by Candelaria Silva-Collins, copyright 2011
The audience is there, we just have to build it. I will share a few ways that I have built appreciators In both my dedication to home-cooking/breaking bread with others and in bringing people to theater.
Invite people – consistently, frequently, in a variety of ways.
I invite people to meals cooked by me at my home regularly. A lot of the invitees have been surprised because they are not my friends, they are acquaintances. Nearly everyone comes.
I never go to theater without a companion – from performances at Huntington Theatre, by Company One, Wheelock Family Theatre, Speak Easy Stage Company and the African-American Theatre Festival (to name but a few) – I bring someone with me.
I share recipes and theatre reviews & information both informally through emails and more formally through blog posts. If I like something, if I find something provocative or interesting, I share it.
Throw the net widely/reach beyond usual comfort zone
When I was Director of ACT Roxbury, I informed broad networks of people about our events. I didn’t presume to know who would or would not be interested in our events and initiatives. I didn’t let geography hamper me. So I invited Roxbury residents, residents of surrounding communities and people in the metropolitan area. I participated in the Multicultural Committee of the Greater Boston Convention and Visitor’s Bureau to inform visitors about the plays we produced and the Roxbury Film Festival, for example.
Organizations like StageSource, Underground Railway Theater, and Bank of America Celebrity Series were open enough to have events at Roxbury Center for Arts at Hibernian Hall, coming outside of their usual territory to meet the audiences we attracted. Similarly, we hosted events featuring Roxbury-based artists in other communities including National Heritage Museum (Lexington) and Boston Convention & Exhibition Center (Boston seaport).
There is strength and expanded capacity in collaborating with other organizations on joint projects and in promoting each other’s events. No organization is ever the only game in town. No organization ever has an exclusive hold on or right to an audience. People like variety, choice and to try new theater and food on for size. We have to make it as effortless as possible for this to happen.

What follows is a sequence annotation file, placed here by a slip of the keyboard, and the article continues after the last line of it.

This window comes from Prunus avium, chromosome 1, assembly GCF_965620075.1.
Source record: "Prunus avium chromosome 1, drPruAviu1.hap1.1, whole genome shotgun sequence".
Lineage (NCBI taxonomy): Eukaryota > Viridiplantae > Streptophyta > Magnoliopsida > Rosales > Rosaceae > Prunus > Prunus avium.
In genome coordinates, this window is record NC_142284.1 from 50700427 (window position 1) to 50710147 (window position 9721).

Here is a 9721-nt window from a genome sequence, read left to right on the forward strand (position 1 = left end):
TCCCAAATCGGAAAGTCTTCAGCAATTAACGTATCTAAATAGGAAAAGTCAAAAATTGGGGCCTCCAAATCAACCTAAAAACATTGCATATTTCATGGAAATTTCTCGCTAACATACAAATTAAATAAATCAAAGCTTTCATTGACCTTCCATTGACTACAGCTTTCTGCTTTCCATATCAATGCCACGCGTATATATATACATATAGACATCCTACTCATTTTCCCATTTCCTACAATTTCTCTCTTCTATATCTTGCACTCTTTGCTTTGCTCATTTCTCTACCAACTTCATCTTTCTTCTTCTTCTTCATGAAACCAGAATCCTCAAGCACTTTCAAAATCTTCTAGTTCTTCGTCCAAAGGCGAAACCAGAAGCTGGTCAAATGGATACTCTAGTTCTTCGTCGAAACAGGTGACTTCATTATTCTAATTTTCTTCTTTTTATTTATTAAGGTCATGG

Educate and Nurture Future Audiences
Exposing children to well-prepared food and excellent theater prepares them to get hooked on these kinds of experiences. We have to create future audiences and artists by going into the schools and community centers where young people are.
And don’t forget adults. Go to where adults are – community organizations, churches, gathering spots like restaurants, hair salons, and the Super Stop & Shop in the South Bay Mall, for example. There are communities of seniors who would relish the opportunity to attend theater. (I work with Door2Door to the Arts to bring senior citizens to arts and cultural events using the vans that were previously mainly used to transport them to doctor’s appointments and grocery shopping. In one year, we have brought seniors to nearly 50 events!)
In addition to the pay-what-you-can performances, ticket give-ways, discounts to community organizations, and ticket discounts through Bostix, we need to empower venues and staff to aggressively market unsold seats in the moment.
We need to pretend that no one knows who we are and what we do and inform them through public theater in places like South Station and Copley Square.
Food and theater connect people in a world where many people are becoming more comfortable with the remotely connecting through electronic portals than face-to-face. We all need food, we all need art in real time and actual space.